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Geosciences LibreTexts

3.4: Soil Water Measurement and Movement

  • Page ID
    14724
  • Learning Objectives

    • Become familiar with the driving forces of soil water movement and how soil properties can affect soil water movement.
    • Review the key soil water contents and types of water held in soil at different tensions.
    • Examine some modern instruments used to measure soil water content and describe how they function.
    • Review common calculations for soil water measurement and movement.

    In the Soil and Water Relationships lab we developed soil water relationships for a sandy soil and a clayey soil. These soil water relationships are essential for interpreting results from any soil water sensor. Once calibrated, those sensors can be used to quantify plant available water. They can also be used to determine the direction of water flow due to gravity, capillarity, or even osmotic potential. While it’s possible to control an irrigation system from a smart phone, a thorough knowledge of the principles that govern water measurement and movement is essential to effectively employing such technology. In this lab, we will watch a classic video on soil water movement, participate in some hands-on activities related to soil water content, and observe some state of the art soil moisture sensors.

    Materials

    • Soil Water Measurement and Movement Problem Set
    • Computer with internet access and a projector
    • Tensiometer with a vacuum gauge or pressure transducer
    • WATERMARK 200SS electrical resistance blocks with user manual (Irrometer Company, Inc., Riverside, CA, U.S.)
    • EC-5 Small Moisture Sensor with user manual (EC-5 Small Moisture Sensor, Decagon Devices, Pullman, WA, U.S.)
    • Hydra Probe Soil Sensor with user manual (Stevens Water Monitoring Systems Inc., Portland, OR, U.S.)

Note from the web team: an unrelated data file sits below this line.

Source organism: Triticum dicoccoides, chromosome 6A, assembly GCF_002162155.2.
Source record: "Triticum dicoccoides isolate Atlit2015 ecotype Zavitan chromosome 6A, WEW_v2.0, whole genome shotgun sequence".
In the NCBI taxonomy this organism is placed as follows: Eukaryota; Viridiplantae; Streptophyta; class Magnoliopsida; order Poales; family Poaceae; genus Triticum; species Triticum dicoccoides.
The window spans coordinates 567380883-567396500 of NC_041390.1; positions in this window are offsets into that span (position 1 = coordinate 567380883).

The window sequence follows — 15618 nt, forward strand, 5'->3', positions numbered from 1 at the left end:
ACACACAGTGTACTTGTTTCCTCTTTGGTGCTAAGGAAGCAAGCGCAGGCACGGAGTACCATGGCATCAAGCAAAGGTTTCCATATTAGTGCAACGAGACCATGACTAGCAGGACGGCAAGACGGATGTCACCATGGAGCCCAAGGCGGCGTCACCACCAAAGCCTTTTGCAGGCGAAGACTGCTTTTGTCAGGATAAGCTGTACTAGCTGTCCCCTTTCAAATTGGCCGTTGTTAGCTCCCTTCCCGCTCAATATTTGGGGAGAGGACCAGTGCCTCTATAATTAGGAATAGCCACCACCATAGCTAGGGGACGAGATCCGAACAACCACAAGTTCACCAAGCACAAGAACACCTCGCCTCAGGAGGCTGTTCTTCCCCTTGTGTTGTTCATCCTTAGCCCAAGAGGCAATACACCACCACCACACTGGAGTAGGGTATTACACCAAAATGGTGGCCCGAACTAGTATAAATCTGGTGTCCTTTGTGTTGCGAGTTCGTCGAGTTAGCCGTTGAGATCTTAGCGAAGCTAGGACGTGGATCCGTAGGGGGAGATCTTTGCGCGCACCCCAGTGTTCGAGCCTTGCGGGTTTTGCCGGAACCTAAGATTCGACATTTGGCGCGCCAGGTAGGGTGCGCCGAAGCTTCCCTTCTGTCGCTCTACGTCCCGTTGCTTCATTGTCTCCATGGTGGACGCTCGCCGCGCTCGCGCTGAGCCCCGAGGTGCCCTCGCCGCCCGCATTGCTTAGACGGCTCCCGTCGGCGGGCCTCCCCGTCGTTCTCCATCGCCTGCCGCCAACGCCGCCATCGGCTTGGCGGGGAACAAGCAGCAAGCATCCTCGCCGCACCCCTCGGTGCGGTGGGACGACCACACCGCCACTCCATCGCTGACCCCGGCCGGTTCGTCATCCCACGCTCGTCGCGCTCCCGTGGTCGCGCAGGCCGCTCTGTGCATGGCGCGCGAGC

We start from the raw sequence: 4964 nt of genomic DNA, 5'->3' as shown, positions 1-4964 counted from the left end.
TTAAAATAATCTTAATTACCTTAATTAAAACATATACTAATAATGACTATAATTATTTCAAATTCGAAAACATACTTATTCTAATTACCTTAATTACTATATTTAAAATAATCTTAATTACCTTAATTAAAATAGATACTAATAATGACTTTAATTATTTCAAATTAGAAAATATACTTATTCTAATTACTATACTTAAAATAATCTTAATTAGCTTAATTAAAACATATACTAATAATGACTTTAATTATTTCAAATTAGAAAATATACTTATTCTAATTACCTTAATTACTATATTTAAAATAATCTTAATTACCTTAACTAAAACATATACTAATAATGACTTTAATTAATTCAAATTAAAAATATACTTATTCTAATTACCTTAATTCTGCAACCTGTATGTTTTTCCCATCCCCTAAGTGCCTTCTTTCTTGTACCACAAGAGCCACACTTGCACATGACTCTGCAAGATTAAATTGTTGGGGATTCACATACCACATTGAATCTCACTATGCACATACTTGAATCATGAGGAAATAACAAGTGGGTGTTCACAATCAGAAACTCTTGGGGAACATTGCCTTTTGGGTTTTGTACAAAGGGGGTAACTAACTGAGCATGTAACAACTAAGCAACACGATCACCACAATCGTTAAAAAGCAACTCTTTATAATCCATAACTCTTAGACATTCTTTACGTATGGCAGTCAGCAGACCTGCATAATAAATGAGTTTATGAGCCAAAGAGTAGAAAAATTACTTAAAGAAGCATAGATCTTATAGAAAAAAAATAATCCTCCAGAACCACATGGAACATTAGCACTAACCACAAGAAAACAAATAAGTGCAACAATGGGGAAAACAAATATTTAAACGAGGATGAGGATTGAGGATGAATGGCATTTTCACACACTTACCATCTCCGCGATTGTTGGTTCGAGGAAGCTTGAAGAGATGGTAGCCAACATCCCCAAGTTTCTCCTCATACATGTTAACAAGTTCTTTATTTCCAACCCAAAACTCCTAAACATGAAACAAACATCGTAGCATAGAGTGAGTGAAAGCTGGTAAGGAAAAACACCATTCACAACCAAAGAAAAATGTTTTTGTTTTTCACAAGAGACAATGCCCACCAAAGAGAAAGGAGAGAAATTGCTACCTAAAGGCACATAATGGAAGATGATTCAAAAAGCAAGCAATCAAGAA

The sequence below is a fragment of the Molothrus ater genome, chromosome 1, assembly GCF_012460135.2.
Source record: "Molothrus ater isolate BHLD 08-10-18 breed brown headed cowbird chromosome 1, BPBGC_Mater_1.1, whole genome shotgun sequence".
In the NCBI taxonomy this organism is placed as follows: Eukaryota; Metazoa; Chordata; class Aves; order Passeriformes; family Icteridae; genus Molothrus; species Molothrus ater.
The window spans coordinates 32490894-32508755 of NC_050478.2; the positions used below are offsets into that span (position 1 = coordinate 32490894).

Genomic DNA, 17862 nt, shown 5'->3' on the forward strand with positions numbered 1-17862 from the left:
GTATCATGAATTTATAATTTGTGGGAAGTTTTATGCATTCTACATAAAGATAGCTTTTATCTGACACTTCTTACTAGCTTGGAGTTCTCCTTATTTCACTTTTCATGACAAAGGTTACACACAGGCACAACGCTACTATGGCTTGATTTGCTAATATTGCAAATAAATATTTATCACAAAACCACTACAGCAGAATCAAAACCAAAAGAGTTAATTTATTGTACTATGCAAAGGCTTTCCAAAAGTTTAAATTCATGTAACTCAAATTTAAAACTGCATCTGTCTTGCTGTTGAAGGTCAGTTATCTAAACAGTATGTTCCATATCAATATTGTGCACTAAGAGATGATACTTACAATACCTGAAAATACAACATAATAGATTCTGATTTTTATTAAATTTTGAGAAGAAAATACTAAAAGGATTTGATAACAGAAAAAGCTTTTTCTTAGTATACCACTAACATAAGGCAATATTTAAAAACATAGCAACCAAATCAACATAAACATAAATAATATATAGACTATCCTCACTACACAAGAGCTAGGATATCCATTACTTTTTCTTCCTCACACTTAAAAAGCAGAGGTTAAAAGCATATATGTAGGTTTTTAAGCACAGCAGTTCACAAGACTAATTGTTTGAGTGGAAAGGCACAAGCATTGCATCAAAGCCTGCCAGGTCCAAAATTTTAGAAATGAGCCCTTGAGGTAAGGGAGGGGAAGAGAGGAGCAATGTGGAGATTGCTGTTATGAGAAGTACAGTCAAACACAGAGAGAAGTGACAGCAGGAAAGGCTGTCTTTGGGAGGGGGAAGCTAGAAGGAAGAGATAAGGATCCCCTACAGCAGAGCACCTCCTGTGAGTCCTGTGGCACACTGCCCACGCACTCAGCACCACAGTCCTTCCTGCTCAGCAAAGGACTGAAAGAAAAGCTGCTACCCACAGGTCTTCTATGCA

Recommended Reading

    Prelab Assignment

    Using the recommended reading, the Soil and Water Relationships lab, and the introduction to this lab, consider the questions below. These definitions/questions will provide a concise summary of the major concepts to be addressed in the lab. They are useful study notes for exams.

    1. Describe why fine-textured soils are suitable for dryland farming while coarse textured soils are not.
    2. Rank soils with the textures clay loam, loam, and sandy loam from the soil with the highest water tension to the soil with the lowest water tension.
    3. Define a soil moisture retention curve (also known as a soil water relationship), and describe how it is used.
    4. Describe why fertilizer placement is important in irrigated systems.

    Introduction

    Soil water movement is an important process in soil; it controls the amount of water available to plants, how much water can be stored in the soil, and whether the root zone has excess water in. Soil water movement is classified into saturated flow, unsaturated flow, and vapor flow.

    Saturated flow occurs at tensions of 0 to -0.3 bar, between saturation and field capacity. The rate of flow depends on hydraulic conductivity, which is controlled by pore size. In general, the coarser the material, the faster the flow rate. The driving force behind saturated flow is hydrostatic head, so the higher the column of water, the more hydrostatic head. This is like diving to the bottom of a pool. The deeper you go, the larger the column of water above you. With enough pressure, your ears can pop.

    Unsaturated flow, also known as capillary flow, occurs between 0.3 to 31 bars, between field capacity and air dry. In general, soil water moves through capillary action from areas with the most potential energy, to areas with the least potential energy. Essentially, it moves from wet areas to dry areas. In other words, the drive force is a tension gradient. Hydraulic conductivity controls how fast the water may flow. Under unsaturated conditions, hydraulic conductivity is controlled by tortuosity, or how direct or indirect the path of water flow is. A straight path is the most direct and thus the fastest route, while the least direct path with be the slowest route.

    Vapor flow is like capillary flow but is driven by gradients in vapor pressure instead of water tension.

    Activity 1: Water Movement in Soils Video

    Watch the Water Movement in Soils video (Hsieh et al., 1961) as a class, and then answer the following questions: